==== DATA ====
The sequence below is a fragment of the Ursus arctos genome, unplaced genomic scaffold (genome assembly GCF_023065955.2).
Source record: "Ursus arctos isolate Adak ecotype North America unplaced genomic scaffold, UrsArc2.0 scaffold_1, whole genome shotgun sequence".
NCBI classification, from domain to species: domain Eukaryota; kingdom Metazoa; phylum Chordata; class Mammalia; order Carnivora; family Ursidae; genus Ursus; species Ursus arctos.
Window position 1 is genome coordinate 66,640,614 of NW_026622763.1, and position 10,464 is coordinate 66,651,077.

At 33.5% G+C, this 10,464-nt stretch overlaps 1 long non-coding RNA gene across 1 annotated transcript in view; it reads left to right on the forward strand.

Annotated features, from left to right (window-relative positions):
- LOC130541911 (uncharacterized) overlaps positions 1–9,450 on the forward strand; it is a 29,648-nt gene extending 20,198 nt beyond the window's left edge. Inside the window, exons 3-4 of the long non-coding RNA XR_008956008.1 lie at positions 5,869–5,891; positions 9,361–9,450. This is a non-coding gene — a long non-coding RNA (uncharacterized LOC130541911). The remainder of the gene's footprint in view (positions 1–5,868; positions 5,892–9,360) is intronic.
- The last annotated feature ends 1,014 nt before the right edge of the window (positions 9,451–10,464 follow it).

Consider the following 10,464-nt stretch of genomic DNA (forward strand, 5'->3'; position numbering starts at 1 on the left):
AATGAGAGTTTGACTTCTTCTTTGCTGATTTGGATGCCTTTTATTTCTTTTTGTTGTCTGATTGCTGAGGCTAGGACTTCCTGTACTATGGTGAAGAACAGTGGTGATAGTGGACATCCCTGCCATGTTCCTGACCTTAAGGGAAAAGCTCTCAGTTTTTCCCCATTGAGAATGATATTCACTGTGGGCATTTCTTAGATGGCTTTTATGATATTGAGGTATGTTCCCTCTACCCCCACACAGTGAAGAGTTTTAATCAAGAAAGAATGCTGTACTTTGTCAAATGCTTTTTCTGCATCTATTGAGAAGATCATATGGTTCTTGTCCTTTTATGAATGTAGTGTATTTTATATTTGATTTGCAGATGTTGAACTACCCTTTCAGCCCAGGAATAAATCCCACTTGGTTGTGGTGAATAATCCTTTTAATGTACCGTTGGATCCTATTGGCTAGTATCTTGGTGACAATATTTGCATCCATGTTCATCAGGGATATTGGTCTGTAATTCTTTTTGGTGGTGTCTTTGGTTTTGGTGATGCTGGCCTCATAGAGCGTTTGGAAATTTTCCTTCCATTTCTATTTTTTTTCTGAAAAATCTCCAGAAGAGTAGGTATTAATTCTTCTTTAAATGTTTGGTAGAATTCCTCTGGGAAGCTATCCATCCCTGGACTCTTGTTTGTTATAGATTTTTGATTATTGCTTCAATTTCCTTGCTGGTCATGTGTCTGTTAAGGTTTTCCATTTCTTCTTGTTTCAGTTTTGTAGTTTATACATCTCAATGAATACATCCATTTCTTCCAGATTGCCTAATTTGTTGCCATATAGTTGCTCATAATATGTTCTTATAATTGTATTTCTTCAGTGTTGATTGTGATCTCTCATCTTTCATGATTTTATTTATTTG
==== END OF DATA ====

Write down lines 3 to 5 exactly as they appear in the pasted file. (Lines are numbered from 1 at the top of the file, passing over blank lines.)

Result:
NCBI classification, from domain to species: domain Eukaryota; kingdom Metazoa; phylum Chordata; class Mammalia; order Carnivora; family Ursidae; genus Ursus; species Ursus arctos.
Window position 1 is genome coordinate 66,640,614 of NW_026622763.1, and position 10,464 is coordinate 66,651,077.

At 33.5% G+C, this 10,464-nt stretch overlaps 1 long non-coding RNA gene across 1 annotated transcript in view; it reads left to right on the forward strand.